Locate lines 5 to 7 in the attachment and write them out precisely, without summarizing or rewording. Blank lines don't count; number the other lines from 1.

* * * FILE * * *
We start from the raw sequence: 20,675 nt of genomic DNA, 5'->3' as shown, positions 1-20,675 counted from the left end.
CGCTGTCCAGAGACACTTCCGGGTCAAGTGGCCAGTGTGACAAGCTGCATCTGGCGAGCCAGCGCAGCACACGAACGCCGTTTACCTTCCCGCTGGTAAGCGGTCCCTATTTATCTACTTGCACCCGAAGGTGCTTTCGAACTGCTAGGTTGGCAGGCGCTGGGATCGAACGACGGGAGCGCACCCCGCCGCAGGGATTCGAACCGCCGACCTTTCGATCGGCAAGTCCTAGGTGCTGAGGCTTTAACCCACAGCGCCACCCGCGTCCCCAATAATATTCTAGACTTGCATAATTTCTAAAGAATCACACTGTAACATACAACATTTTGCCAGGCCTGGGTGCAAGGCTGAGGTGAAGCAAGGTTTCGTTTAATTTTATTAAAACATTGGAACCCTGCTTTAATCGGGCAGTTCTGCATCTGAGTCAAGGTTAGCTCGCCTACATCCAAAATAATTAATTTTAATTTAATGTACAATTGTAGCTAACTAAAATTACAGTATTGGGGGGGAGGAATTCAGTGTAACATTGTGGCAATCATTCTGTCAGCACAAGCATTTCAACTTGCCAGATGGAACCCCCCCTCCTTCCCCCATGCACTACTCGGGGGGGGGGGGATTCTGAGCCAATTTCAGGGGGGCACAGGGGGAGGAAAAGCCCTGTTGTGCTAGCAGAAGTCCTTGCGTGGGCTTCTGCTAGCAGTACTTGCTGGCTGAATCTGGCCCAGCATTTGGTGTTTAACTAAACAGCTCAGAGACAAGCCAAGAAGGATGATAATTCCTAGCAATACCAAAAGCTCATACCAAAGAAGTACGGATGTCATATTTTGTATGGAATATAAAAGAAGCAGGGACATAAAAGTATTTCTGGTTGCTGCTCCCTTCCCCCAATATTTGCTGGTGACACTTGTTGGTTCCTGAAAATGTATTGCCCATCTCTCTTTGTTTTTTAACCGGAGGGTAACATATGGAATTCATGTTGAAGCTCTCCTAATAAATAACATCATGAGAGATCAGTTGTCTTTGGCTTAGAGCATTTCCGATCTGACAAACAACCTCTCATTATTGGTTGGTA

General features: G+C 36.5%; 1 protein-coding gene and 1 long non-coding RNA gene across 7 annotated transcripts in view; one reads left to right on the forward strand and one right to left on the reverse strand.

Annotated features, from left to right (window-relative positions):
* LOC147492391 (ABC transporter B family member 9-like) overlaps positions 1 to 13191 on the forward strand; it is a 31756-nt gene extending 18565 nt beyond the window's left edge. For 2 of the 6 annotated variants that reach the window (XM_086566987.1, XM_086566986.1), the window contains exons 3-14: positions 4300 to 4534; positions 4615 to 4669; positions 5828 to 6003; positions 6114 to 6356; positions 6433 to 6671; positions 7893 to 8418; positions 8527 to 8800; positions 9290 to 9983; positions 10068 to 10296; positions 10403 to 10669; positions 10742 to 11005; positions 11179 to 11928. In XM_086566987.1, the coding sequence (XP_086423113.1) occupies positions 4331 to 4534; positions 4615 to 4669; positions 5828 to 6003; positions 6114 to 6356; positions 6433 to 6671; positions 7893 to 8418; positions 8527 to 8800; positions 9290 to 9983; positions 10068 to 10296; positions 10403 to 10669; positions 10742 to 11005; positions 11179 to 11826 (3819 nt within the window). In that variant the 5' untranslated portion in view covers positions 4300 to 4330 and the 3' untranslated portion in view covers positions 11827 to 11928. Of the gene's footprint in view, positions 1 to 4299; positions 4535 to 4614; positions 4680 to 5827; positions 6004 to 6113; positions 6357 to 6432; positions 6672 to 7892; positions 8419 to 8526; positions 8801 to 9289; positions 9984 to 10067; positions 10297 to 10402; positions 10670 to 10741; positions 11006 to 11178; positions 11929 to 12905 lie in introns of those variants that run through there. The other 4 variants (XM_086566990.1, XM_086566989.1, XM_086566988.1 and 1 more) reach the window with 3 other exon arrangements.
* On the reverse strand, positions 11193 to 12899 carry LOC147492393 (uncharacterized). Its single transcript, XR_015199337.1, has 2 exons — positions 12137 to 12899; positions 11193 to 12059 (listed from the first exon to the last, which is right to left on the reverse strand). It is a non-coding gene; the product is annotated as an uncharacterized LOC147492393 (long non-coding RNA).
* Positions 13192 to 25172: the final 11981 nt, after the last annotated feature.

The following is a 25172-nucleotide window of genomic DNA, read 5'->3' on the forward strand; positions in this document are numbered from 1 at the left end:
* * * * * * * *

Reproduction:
* LOC147492391 (ABC transporter B family member 9-like) overlaps positions 1 to 13191 on the forward strand; it is a 31756-nt gene extending 18565 nt beyond the window's left edge. For 2 of the 6 annotated variants that reach the window (XM_086566987.1, XM_086566986.1), the window contains exons 3-14: positions 4300 to 4534; positions 4615 to 4669; positions 5828 to 6003; positions 6114 to 6356; positions 6433 to 6671; positions 7893 to 8418; positions 8527 to 8800; positions 9290 to 9983; positions 10068 to 10296; positions 10403 to 10669; positions 10742 to 11005; positions 11179 to 11928. In XM_086566987.1, the coding sequence (XP_086423113.1) occupies positions 4331 to 4534; positions 4615 to 4669; positions 5828 to 6003; positions 6114 to 6356; positions 6433 to 6671; positions 7893 to 8418; positions 8527 to 8800; positions 9290 to 9983; positions 10068 to 10296; positions 10403 to 10669; positions 10742 to 11005; positions 11179 to 11826 (3819 nt within the window). In that variant the 5' untranslated portion in view covers positions 4300 to 4330 and the 3' untranslated portion in view covers positions 11827 to 11928. Of the gene's footprint in view, positions 1 to 4299; positions 4535 to 4614; positions 4680 to 5827; positions 6004 to 6113; positions 6357 to 6432; positions 6672 to 7892; positions 8419 to 8526; positions 8801 to 9289; positions 9984 to 10067; positions 10297 to 10402; positions 10670 to 10741; positions 11006 to 11178; positions 11929 to 12905 lie in introns of those variants that run through there. The other 4 variants (XM_086566990.1, XM_086566989.1, XM_086566988.1 and 1 more) reach the window with 3 other exon arrangements.
* On the reverse strand, positions 11193 to 12899 carry LOC147492393 (uncharacterized). Its single transcript, XR_015199337.1, has 2 exons — positions 12137 to 12899; positions 11193 to 12059 (listed from the first exon to the last, which is right to left on the reverse strand). It is a non-coding gene; the product is annotated as an uncharacterized LOC147492393 (long non-coding RNA).
* Positions 13192 to 25172: the final 11981 nt, after the last annotated feature.